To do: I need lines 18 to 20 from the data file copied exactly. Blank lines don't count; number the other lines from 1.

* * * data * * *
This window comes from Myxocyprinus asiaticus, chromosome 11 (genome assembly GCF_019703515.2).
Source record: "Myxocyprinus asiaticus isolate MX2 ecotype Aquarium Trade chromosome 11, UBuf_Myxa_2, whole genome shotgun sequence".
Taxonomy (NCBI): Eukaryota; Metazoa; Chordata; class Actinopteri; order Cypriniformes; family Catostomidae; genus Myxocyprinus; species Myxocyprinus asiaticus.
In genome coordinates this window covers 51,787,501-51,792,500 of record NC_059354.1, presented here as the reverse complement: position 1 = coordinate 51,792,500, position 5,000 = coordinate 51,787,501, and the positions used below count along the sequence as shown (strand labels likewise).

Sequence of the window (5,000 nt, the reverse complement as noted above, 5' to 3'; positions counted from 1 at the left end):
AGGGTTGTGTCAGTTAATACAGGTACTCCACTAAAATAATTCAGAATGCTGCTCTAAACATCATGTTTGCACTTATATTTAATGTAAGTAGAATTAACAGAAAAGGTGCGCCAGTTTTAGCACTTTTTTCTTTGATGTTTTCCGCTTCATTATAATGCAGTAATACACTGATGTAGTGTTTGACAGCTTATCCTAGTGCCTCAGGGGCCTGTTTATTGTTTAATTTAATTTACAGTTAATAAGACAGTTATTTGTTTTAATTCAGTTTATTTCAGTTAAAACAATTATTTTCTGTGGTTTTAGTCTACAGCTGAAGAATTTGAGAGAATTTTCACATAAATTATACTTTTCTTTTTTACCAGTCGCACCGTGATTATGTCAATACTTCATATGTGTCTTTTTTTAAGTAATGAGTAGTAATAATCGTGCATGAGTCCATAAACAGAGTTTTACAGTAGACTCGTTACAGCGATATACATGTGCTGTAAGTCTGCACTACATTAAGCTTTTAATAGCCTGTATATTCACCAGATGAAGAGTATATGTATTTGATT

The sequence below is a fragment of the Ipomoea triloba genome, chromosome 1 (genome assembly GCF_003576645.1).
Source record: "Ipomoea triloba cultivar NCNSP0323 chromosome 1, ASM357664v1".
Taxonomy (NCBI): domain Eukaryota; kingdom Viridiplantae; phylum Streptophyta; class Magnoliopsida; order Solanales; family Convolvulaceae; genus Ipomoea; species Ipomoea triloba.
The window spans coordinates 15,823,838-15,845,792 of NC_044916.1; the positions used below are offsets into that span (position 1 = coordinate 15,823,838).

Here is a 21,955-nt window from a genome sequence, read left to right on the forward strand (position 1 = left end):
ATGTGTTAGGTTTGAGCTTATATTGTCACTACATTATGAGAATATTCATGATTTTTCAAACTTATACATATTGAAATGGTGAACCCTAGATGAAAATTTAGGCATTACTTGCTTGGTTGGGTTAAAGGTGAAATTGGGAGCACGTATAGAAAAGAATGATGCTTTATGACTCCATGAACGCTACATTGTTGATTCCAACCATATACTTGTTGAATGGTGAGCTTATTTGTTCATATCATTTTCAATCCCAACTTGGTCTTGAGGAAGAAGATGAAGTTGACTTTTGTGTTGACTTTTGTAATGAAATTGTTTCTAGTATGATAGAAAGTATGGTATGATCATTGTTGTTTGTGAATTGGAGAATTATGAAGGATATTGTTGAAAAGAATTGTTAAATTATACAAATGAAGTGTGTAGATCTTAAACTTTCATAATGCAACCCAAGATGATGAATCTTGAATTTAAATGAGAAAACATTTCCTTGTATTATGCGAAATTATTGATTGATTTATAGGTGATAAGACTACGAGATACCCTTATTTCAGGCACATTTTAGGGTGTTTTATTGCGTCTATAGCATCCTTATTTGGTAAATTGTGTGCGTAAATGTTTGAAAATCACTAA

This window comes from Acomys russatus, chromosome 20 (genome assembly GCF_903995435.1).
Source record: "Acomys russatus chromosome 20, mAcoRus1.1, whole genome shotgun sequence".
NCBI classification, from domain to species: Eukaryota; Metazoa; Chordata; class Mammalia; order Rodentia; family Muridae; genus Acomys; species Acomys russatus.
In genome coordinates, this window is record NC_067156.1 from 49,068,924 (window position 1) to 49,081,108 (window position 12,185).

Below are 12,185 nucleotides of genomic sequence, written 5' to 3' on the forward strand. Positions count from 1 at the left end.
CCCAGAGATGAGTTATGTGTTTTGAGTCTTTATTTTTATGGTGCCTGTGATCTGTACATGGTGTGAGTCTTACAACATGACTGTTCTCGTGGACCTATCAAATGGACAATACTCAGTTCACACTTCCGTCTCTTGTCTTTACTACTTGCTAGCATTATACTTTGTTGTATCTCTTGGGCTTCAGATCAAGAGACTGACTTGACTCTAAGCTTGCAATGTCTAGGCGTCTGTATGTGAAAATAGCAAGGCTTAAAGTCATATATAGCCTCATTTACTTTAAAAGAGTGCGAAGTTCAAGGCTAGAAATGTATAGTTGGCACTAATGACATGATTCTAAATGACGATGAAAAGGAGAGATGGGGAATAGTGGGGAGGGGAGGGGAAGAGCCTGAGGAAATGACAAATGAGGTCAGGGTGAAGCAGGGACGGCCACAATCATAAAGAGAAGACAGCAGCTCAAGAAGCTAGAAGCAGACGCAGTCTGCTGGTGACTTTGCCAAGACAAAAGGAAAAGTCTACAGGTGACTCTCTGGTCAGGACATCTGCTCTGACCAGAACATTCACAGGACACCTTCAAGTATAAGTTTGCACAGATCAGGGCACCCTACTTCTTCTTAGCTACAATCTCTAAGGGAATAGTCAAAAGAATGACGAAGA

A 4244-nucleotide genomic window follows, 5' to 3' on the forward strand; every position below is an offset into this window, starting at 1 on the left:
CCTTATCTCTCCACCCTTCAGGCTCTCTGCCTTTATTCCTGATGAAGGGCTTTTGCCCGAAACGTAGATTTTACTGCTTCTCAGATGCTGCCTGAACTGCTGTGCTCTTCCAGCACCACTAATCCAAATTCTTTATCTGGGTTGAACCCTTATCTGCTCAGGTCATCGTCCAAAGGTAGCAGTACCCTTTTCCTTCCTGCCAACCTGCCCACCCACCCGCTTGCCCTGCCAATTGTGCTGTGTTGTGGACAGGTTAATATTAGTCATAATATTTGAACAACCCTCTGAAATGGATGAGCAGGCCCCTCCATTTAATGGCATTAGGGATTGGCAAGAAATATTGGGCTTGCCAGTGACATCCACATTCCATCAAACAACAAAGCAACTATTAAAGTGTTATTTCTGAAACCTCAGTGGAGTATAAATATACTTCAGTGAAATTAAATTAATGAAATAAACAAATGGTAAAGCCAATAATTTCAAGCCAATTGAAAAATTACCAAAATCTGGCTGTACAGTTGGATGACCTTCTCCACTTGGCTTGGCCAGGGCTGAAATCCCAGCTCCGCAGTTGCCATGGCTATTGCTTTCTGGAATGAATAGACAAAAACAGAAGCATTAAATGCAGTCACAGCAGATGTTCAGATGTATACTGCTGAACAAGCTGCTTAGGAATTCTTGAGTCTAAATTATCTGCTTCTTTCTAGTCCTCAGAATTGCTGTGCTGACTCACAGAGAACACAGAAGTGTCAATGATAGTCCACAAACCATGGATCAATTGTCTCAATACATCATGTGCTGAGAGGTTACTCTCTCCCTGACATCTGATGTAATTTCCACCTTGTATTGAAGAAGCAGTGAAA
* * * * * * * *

CCCAGAGATGAGTTATGTGTTTTGAGTCTTTATTTTTATGGTGCCTGTGATCTGTACATGGTGTGAGTCTTACAACATGACTGTTCTCGTGGACCTATCAAATGGACAATACTCAGTTCACACTTCCGTCTCTTGTCTTTACTACTTGCTAGCATTATACTTTGTTGTATCTCTTGGGCTTCAGATCAAGAGACTGACTTGACTCTAAGCTTGCAATGTCTAGGCGTCTGTATGTGAAAATAGCAAGGCTTAAAGTCATATATAGCCTCATTTACTTTAAAAGAGTGCGAAGTTCAAGGCTAGAAATGTATAGTTGGCACTAATGACATGATTCTAAATGACGATGAAAAGGAGAGATGGGGAATAGTGGGGAGGGGAGGGGAAGAGCCTGAGGAAATGACAAATGAGGTCAGGGTGAAGCAGGGACGGCCACAATCATAAAGAGAAGACAGCAGCTCAAGAAGCTAGAAGCAGACGCAGTCTGCTGGTGACTTTGCCAAGACAAAAGGAAAAGTCTACAGGTGACTCTCTGGTCAGGACATCTGCTCTGACCAGAACATTCACAGGACACCTTCAAGTATAAGTTTGCACAGATCAGGGCACCCTACTTCTTCTTAGCTACAATCTCTAAGGGAATAGTCAAAAGAATGACGAAGA

A 4244-nucleotide genomic window follows, 5' to 3' on the forward strand; every position below is an offset into this window, starting at 1 on the left:
CCTTATCTCTCCACCCTTCAGGCTCTCTGCCTTTATTCCTGATGAAGGGCTTTTGCCCGAAACGTAGATTTTACTGCTTCTCAGATGCTGCCTGAACTGCTGTGCTCTTCCAGCACCACTAATCCAAATTCTTTATCTGGGTTGAACCCTTATCTGCTCAGGTCATCGTCCAAAGGTAGCAGTACCCTTTTCCTTCCTGCCAACCTGCCCACCCACCCGCTTGCCCTGCCAATTGTGCTGTGTTGTGGACAGGTTAATATTAGTCATAATATTTGAACAACCCTCTGAAATGGATGAGCAGGCCCCTCCATTTAATGGCATTAGGGATTGGCAAGAAATATTGGGCTTGCCAGTGACATCCACATTCCATCAAACAACAAAGCAACTATTAAAGTGTTATTTCTGAAACCTCAGTGGAGTATAAATATACTTCAGTGAAATTAAATTAATGAAATAAACAAATGGTAAAGCCAATAATTTCAAGCCAATTGAAAAATTACCAAAATCTGGCTGTACAGTTGGATGACCTTCTCCACTTGGCTTGGCCAGGGCTGAAATCCCAGCTCCGCAGTTGCCATGGCTATTGCTTTCTGGAATGAATAGACAAAAACAGAAGCATTAAATGCAGTCACAGCAGATGTTCAGATGTATACTGCTGAACAAGCTGCTTAGGAATTCTTGAGTCTAAATTATCTGCTTCTTTCTAGTCCTCAGAATTGCTGTGCTGACTCACAGAGAACACAGAAGTGTCAATGATAGTCCACAAACCATGGATCAATTGTCTCAATACATCATGTGCTGAGAGGTTACTCTCTCCCTGACATCTGATGTAATTTCCACCTTGTATTGAAGAAGCAGTGAAA